When I was compiling this Soundbrenner Pulse review I was thinking a lot about the sound level of the device. Initially I was expecting it to be almost completely silent but truth be told it does make a sound. This mean that I cannot wear it on my wrist as it puts it too close to my ears. What I have done is wear it on my ankle and also turn down the power of the vibrations. I am probably more picky than most about this. When I aked support about this I got a quick and professional answer.

When you get use to feeling the beat the vibrations almost disapear when you play in time. For me this is great. It means that I only get a correction when I drift out of time. I think this is what you need more than anything.

Soundbrenner Pulse review summary

All in all I would like to summarize this review like this:

  • High quality device
  • Easy operation
  • Highly customizable
  • Makes practice more efficient
  • Takes a little getting used to
  • Wearing it on the wrist not the best option for harmonica players

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Harmonica Gear or More Practice?

If you are anything like me I guess you are a harmonica gear head, most harmonica players are. Part of the fun of any hobby is to have a reason to buy new gear. No harm in that at all. There is however harm when buying harmonica gear becomes the main reason for the hobby. It is also a problem when we start blaming our faults as harmonica players on our gear. In this article I give my thoughts on what is essential gear and what improvements come best from practice (with or without harmonica). Not all our shortcommings can be fixed with gear, very few actually I would say. I will not mention custom and semi-custom harmonicas here, they deserve their own discussion.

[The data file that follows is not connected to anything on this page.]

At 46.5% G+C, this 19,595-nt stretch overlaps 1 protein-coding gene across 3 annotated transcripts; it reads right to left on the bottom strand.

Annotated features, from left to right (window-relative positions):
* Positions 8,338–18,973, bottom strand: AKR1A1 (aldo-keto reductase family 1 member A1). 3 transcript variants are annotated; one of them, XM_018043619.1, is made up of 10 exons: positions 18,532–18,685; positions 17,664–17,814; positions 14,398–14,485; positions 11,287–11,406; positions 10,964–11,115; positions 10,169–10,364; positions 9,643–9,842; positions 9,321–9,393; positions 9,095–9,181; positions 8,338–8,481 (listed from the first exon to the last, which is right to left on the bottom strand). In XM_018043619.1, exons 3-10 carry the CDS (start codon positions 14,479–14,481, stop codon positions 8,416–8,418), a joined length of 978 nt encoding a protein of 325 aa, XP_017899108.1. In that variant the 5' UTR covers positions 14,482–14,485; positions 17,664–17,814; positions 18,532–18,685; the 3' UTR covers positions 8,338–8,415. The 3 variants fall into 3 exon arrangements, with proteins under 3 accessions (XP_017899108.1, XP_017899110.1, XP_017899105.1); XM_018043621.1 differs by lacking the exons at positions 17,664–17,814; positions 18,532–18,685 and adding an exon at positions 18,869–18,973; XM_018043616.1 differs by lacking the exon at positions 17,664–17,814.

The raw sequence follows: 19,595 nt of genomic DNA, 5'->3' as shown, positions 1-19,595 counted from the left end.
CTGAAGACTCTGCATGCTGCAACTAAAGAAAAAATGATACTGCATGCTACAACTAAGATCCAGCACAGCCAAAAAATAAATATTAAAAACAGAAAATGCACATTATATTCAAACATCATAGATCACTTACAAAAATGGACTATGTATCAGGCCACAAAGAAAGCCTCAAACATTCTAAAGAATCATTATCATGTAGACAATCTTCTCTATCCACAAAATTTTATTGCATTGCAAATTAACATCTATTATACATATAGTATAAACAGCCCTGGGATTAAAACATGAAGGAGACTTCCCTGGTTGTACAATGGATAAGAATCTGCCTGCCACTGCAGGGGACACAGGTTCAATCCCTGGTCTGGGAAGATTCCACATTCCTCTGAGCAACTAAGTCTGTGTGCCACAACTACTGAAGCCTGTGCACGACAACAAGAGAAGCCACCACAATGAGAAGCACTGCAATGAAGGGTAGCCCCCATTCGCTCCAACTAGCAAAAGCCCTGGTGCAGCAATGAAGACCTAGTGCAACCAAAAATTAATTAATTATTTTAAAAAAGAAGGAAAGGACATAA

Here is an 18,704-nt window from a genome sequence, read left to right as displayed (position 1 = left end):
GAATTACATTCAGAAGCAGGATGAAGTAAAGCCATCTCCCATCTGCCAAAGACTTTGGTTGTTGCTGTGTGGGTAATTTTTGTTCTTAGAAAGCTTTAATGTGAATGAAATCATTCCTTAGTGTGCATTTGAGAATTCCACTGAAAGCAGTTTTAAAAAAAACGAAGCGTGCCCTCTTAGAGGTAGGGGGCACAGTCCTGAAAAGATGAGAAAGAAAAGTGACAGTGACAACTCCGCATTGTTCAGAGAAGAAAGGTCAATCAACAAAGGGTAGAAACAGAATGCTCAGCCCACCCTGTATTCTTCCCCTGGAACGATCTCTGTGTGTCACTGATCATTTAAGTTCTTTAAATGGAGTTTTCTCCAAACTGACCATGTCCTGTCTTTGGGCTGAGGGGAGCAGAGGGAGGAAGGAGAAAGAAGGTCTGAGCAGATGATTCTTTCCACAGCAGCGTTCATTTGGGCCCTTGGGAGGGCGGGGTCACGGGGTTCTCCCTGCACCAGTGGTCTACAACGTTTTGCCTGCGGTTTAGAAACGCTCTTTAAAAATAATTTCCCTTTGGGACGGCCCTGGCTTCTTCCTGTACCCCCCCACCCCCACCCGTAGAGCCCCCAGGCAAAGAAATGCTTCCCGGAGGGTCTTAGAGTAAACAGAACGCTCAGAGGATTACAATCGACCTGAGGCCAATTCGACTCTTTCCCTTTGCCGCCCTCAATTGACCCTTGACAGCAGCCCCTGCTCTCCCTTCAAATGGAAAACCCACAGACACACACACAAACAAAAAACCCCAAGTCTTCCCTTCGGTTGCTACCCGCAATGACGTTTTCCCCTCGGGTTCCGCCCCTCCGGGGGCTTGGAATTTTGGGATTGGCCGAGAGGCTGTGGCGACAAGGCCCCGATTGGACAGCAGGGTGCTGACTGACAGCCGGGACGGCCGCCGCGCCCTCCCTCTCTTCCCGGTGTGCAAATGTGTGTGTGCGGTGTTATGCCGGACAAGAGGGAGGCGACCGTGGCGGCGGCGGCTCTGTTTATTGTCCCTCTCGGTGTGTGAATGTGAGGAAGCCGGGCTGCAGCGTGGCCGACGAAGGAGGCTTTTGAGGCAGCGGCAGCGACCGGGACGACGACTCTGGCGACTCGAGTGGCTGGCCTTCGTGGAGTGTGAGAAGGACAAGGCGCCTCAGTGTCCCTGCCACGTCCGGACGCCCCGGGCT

Essential harmonica gear

First, a look at what I consider essential harmonica gear. These are things that help you become a better harmonica player and help you practice. Maybe some people will see this list as very boring and maybe it is. However essentials are rarely very exciting.

Metronome

The metronome is what keeps us honest when we practice, it is very hard to ignore being off the beat when the metronome is running. It is also a very good tool for practicing in the extremes, either really slowly or faster than we normally can handle. You can either use a stand alone device or a smart phone app.

Portable recording device

Critical listening while we play is extremely hard. Chances are that you are not hearing your mistakes, unless they are big, while you play. The ability to record and review afterwards is essential to pinpointing what you need to work on. I have been using Zoom Q3, which also records video, since a couple of years ago. I don’t think it is available anymore but I have heard god things about the Tascam DR-40 and Zoom H1 looks like a good option. If you have a smart phone it can likely work just as well.

Harmonica gear zoom Q3

My Zoom Q3

Jam tracks

Maybe not so much gear but jam tracks in different grooves, tempos, intstrumentations, etc is a great way to prepare for playing with other musicians. There are actually two ways to go about getting jam tracks. You can either buy individual or collections of jam tracks or you can invest in a computer program like “Band in a box” that can generate whatever kind of music you need. It can even create solos in the styles of famous artists. Quite an interesting tool, also useful for songwriters and home studio geeks.